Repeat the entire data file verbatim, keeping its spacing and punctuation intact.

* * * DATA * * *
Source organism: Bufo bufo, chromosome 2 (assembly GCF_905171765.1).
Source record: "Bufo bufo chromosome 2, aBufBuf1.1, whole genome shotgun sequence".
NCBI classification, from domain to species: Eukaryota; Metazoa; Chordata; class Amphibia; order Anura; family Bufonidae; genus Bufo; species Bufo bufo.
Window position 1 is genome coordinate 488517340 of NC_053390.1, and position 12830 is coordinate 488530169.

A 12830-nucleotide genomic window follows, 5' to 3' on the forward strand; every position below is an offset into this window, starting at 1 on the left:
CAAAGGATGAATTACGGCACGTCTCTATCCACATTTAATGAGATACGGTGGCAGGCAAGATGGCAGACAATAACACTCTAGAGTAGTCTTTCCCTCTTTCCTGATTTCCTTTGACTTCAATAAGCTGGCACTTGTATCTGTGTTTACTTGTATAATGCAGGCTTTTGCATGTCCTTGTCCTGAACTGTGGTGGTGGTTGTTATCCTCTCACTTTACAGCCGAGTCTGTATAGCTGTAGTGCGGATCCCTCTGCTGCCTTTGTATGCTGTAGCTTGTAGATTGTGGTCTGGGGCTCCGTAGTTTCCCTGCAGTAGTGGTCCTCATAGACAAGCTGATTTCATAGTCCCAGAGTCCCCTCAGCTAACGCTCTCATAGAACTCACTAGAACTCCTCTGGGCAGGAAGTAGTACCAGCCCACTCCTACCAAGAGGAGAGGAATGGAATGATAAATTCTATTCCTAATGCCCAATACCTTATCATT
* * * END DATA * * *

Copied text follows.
Source organism: Bufo bufo, chromosome 2 (assembly GCF_905171765.1).
Source record: "Bufo bufo chromosome 2, aBufBuf1.1, whole genome shotgun sequence".
NCBI classification, from domain to species: Eukaryota; Metazoa; Chordata; class Amphibia; order Anura; family Bufonidae; genus Bufo; species Bufo bufo.
Window position 1 is genome coordinate 488517340 of NC_053390.1, and position 12830 is coordinate 488530169.

A 12830-nucleotide genomic window follows, 5' to 3' on the forward strand; every position below is an offset into this window, starting at 1 on the left:
CAAAGGATGAATTACGGCACGTCTCTATCCACATTTAATGAGATACGGTGGCAGGCAAGATGGCAGACAATAACACTCTAGAGTAGTCTTTCCCTCTTTCCTGATTTCCTTTGACTTCAATAAGCTGGCACTTGTATCTGTGTTTACTTGTATAATGCAGGCTTTTGCATGTCCTTGTCCTGAACTGTGGTGGTGGTTGTTATCCTCTCACTTTACAGCCGAGTCTGTATAGCTGTAGTGCGGATCCCTCTGCTGCCTTTGTATGCTGTAGCTTGTAGATTGTGGTCTGGGGCTCCGTAGTTTCCCTGCAGTAGTGGTCCTCATAGACAAGCTGATTTCATAGTCCCAGAGTCCCCTCAGCTAACGCTCTCATAGAACTCACTAGAACTCCTCTGGGCAGGAAGTAGTACCAGCCCACTCCTACCAAGAGGAGAGGAATGGAATGATAAATTCTATTCCTAATGCCCAATACCTTATCATT